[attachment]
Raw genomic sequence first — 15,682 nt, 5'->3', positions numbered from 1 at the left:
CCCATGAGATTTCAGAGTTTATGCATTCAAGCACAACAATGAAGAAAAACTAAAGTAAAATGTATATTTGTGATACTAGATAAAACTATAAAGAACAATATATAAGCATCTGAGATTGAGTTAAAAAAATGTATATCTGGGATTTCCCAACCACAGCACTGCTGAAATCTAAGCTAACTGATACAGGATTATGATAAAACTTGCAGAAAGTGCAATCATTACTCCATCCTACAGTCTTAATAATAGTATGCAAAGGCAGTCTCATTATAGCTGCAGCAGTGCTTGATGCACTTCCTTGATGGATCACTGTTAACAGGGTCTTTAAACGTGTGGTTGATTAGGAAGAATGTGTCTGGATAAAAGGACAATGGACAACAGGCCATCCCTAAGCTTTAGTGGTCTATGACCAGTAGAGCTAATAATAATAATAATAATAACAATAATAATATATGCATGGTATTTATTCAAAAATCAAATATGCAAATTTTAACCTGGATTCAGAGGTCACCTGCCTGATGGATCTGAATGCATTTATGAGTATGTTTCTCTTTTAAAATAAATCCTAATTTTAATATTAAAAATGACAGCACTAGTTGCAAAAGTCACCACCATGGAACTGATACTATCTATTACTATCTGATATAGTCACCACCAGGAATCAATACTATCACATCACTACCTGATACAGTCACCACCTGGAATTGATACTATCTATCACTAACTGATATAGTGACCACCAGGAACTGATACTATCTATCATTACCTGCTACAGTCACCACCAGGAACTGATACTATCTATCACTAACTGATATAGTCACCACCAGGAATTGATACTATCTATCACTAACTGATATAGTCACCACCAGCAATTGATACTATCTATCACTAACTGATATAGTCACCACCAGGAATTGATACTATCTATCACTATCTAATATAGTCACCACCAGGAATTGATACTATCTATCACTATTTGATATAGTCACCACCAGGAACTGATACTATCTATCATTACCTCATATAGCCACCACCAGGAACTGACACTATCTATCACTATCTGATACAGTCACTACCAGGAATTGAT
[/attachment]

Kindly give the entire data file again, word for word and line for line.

Raw genomic sequence first — 15,682 nt, 5'->3', positions numbered from 1 at the left:
CCCATGAGATTTCAGAGTTTATGCATTCAAGCACAACAATGAAGAAAAACTAAAGTAAAATGTATATTTGTGATACTAGATAAAACTATAAAGAACAATATATAAGCATCTGAGATTGAGTTAAAAAAATGTATATCTGGGATTTCCCAACCACAGCACTGCTGAAATCTAAGCTAACTGATACAGGATTATGATAAAACTTGCAGAAAGTGCAATCATTACTCCATCCTACAGTCTTAATAATAGTATGCAAAGGCAGTCTCATTATAGCTGCAGCAGTGCTTGATGCACTTCCTTGATGGATCACTGTTAACAGGGTCTTTAAACGTGTGGTTGATTAGGAAGAATGTGTCTGGATAAAAGGACAATGGACAACAGGCCATCCCTAAGCTTTAGTGGTCTATGACCAGTAGAGCTAATAATAATAATAATAATAACAATAATAATATATGCATGGTATTTATTCAAAAATCAAATATGCAAATTTTAACCTGGATTCAGAGGTCACCTGCCTGATGGATCTGAATGCATTTATGAGTATGTTTCTCTTTTAAAATAAATCCTAATTTTAATATTAAAAATGACAGCACTAGTTGCAAAAGTCACCACCATGGAACTGATACTATCTATTACTATCTGATATAGTCACCACCAGGAATCAATACTATCACATCACTACCTGATACAGTCACCACCTGGAATTGATACTATCTATCACTAACTGATATAGTGACCACCAGGAACTGATACTATCTATCATTACCTGCTACAGTCACCACCAGGAACTGATACTATCTATCACTAACTGATATAGTCACCACCAGGAATTGATACTATCTATCACTAACTGATATAGTCACCACCAGCAATTGATACTATCTATCACTAACTGATATAGTCACCACCAGGAATTGATACTATCTATCACTATCTAATATAGTCACCACCAGGAATTGATACTATCTATCACTATTTGATATAGTCACCACCAGGAACTGATACTATCTATCATTACCTCATATAGCCACCACCAGGAACTGACACTATCTATCACTATCTGATACAGTCACTACCAGGAATTGAT